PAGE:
We two are one....or not?
In the background one of the old Copper or Tin mines. Mining in Cornwall and Devon began in the early Bronze Age approximately 2,150 BC and ended with the South Crofty tin mine in Cornwall closing in 1998. Tin and later also copper were the most productive of the metals extracted: some tin mining continued long after mining of other metals had become unprofitable.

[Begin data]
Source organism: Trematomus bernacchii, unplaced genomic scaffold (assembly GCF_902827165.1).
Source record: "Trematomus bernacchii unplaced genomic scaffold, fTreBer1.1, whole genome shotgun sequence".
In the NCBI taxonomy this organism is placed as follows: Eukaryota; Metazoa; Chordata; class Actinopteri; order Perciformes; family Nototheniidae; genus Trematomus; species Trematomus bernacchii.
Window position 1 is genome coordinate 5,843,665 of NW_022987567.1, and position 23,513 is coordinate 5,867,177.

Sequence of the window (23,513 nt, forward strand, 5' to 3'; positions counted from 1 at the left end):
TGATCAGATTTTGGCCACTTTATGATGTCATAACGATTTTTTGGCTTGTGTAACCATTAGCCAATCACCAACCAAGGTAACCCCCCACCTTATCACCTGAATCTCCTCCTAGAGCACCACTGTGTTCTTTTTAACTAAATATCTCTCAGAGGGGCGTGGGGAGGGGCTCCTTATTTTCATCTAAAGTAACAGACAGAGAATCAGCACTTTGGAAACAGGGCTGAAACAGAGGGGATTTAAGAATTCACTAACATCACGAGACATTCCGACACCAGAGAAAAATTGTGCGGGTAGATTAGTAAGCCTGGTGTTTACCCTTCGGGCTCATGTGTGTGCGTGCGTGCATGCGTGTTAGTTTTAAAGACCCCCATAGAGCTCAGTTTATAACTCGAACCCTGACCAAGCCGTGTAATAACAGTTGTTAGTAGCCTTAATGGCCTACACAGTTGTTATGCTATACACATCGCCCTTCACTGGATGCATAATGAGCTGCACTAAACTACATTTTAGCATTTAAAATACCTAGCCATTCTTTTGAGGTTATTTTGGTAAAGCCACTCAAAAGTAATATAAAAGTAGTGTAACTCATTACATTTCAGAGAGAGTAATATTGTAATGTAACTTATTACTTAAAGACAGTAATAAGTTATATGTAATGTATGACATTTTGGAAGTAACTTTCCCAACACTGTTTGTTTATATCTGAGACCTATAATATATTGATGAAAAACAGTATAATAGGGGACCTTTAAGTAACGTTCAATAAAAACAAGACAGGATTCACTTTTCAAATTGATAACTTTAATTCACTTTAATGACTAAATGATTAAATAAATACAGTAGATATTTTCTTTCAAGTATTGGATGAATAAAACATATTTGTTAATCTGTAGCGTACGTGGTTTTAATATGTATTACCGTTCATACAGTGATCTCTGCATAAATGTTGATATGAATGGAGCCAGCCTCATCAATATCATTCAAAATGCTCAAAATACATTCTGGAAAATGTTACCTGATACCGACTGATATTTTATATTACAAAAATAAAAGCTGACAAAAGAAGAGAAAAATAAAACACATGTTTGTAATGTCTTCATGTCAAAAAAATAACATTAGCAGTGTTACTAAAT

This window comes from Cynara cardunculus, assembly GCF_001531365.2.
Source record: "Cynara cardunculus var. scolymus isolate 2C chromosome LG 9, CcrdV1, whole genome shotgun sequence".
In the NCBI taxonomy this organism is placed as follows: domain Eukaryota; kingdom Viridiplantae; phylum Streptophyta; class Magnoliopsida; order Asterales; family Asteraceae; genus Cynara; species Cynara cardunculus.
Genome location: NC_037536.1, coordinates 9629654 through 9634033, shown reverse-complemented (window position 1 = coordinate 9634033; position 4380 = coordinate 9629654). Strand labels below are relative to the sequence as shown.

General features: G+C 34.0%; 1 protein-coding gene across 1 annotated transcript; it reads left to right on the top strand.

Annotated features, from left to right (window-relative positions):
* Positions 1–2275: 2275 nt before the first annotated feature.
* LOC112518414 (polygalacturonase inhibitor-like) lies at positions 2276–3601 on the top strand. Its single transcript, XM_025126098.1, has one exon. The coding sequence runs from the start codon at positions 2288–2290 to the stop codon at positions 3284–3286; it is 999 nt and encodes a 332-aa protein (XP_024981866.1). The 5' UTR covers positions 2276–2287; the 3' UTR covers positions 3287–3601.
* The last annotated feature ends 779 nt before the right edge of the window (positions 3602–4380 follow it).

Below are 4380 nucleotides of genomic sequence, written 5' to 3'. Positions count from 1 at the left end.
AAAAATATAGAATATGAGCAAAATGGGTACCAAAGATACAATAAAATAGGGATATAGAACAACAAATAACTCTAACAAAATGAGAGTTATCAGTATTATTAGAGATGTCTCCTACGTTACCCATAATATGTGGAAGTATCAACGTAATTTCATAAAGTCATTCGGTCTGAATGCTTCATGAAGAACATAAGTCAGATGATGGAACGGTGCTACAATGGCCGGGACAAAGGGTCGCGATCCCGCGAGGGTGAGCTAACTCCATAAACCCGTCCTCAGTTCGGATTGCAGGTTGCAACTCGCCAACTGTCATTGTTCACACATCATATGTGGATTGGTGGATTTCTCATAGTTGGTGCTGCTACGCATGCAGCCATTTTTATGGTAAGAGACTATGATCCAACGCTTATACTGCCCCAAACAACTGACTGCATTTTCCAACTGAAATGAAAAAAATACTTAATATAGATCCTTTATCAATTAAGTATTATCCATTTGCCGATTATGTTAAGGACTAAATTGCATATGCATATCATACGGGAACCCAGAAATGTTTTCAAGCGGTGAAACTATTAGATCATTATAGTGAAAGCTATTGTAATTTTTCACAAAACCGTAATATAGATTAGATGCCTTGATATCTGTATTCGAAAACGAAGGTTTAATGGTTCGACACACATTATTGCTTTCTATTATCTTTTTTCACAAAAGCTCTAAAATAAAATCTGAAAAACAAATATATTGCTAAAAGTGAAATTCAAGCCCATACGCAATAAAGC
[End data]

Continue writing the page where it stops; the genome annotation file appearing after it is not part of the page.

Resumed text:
Historically extensive tin and copper mining has occurred in Devon and Cornwall, as well as arsenic, silver, zinc and a few other metals. As of 2007 there are no active metalliferous mines remaining. However, tin deposits still exist in Cornwall, and there is talk of reopening South Crofty tin mine. Geological studies were made worthwhile due to the economic importance of mines and quarries: about forty distinct minerals have been identified from type localities in Cornwall, e.g. endellionite from St Endellion. Quarrying of the igneous and metamorphic rocks has also been a significant industry: in recent times the extraction of kaolin has been the most important economically.